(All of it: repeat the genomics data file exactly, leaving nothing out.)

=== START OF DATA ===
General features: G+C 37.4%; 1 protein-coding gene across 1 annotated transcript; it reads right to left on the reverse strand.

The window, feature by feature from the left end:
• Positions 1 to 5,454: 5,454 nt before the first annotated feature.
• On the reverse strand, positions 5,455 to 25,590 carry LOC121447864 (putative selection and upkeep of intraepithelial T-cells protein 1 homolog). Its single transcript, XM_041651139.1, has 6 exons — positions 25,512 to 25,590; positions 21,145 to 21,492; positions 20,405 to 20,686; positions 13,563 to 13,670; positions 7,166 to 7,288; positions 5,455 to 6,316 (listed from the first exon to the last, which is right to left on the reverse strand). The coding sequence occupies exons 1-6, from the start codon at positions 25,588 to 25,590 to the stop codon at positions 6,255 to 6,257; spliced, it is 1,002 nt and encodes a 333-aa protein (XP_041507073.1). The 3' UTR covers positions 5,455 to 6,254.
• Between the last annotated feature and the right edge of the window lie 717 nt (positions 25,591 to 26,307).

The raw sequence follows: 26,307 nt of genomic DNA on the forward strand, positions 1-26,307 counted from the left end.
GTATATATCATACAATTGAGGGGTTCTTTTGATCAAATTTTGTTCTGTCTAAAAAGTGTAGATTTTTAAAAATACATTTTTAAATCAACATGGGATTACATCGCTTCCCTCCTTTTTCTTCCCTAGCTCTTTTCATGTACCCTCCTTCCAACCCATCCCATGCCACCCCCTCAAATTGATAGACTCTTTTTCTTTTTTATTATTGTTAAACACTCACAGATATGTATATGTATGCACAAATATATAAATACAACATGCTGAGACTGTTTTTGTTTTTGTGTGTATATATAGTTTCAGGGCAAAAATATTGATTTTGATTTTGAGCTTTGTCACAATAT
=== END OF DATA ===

General features: G+C 37.4%; 1 protein-coding gene across 1 annotated transcript; it reads right to left on the reverse strand.

The window, feature by feature from the left end:
• Positions 1 to 5,454: 5,454 nt before the first annotated feature.
• On the reverse strand, positions 5,455 to 25,590 carry LOC121447864 (putative selection and upkeep of intraepithelial T-cells protein 1 homolog). Its single transcript, XM_041651139.1, has 6 exons — positions 25,512 to 25,590; positions 21,145 to 21,492; positions 20,405 to 20,686; positions 13,563 to 13,670; positions 7,166 to 7,288; positions 5,455 to 6,316 (listed from the first exon to the last, which is right to left on the reverse strand). The coding sequence occupies exons 1-6, from the start codon at positions 25,588 to 25,590 to the stop codon at positions 6,255 to 6,257; spliced, it is 1,002 nt and encodes a 333-aa protein (XP_041507073.1). The 3' UTR covers positions 5,455 to 6,254.
• Between the last annotated feature and the right edge of the window lie 717 nt (positions 25,591 to 26,307).

The raw sequence follows: 26,307 nt of genomic DNA on the forward strand, positions 1-26,307 counted from the left end.
GTATATATCATACAATTGAGGGGTTCTTTTGATCAAATTTTGTTCTGTCTAAAAAGTGTAGATTTTTAAAAATACATTTTTAAATCAACATGGGATTACATCGCTTCCCTCCTTTTTCTTCCCTAGCTCTTTTCATGTACCCTCCTTCCAACCCATCCCATGCCACCCCCTCAAATTGATAGACTCTTTTTCTTTTTTATTATTGTTAAACACTCACAGATATGTATATGTATGCACAAATATATAAATACAACATGCTGAGACTGTTTTTGTTTTTGTGTGTATATATAGTTTCAGGGCAAAAATATTGATTTTGATTTTGAGCTTTGTCACAATAT